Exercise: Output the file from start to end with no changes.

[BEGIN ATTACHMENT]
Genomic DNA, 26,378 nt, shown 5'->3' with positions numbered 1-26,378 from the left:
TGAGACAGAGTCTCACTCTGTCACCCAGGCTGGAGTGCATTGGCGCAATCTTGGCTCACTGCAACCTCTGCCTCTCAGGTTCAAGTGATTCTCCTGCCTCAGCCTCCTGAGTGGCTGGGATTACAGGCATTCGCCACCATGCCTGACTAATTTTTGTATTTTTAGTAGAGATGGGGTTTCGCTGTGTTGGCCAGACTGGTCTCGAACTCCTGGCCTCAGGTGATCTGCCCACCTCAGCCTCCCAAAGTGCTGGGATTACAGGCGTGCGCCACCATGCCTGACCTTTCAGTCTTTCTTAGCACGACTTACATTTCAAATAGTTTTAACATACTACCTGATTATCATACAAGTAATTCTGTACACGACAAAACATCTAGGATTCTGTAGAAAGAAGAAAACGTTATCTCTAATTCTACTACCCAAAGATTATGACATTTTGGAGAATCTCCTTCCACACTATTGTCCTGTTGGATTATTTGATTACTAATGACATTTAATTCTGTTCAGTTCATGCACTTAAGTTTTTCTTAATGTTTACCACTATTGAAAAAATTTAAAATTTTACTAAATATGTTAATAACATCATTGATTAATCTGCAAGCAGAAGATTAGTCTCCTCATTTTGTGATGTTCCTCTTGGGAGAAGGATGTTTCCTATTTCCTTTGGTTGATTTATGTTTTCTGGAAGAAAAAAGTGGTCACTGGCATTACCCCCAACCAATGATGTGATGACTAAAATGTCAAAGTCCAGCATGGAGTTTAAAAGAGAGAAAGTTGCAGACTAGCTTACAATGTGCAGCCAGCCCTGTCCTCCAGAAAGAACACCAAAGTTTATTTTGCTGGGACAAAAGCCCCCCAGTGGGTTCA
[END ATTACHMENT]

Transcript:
Genomic DNA, 26,378 nt, shown 5'->3' with positions numbered 1-26,378 from the left:
TGAGACAGAGTCTCACTCTGTCACCCAGGCTGGAGTGCATTGGCGCAATCTTGGCTCACTGCAACCTCTGCCTCTCAGGTTCAAGTGATTCTCCTGCCTCAGCCTCCTGAGTGGCTGGGATTACAGGCATTCGCCACCATGCCTGACTAATTTTTGTATTTTTAGTAGAGATGGGGTTTCGCTGTGTTGGCCAGACTGGTCTCGAACTCCTGGCCTCAGGTGATCTGCCCACCTCAGCCTCCCAAAGTGCTGGGATTACAGGCGTGCGCCACCATGCCTGACCTTTCAGTCTTTCTTAGCACGACTTACATTTCAAATAGTTTTAACATACTACCTGATTATCATACAAGTAATTCTGTACACGACAAAACATCTAGGATTCTGTAGAAAGAAGAAAACGTTATCTCTAATTCTACTACCCAAAGATTATGACATTTTGGAGAATCTCCTTCCACACTATTGTCCTGTTGGATTATTTGATTACTAATGACATTTAATTCTGTTCAGTTCATGCACTTAAGTTTTTCTTAATGTTTACCACTATTGAAAAAATTTAAAATTTTACTAAATATGTTAATAACATCATTGATTAATCTGCAAGCAGAAGATTAGTCTCCTCATTTTGTGATGTTCCTCTTGGGAGAAGGATGTTTCCTATTTCCTTTGGTTGATTTATGTTTTCTGGAAGAAAAAAGTGGTCACTGGCATTACCCCCAACCAATGATGTGATGACTAAAATGTCAAAGTCCAGCATGGAGTTTAAAAGAGAGAAAGTTGCAGACTAGCTTACAATGTGCAGCCAGCCCTGTCCTCCAGAAAGAACACCAAAGTTTATTTTGCTGGGACAAAAGCCCCCCAGTGGGTTCA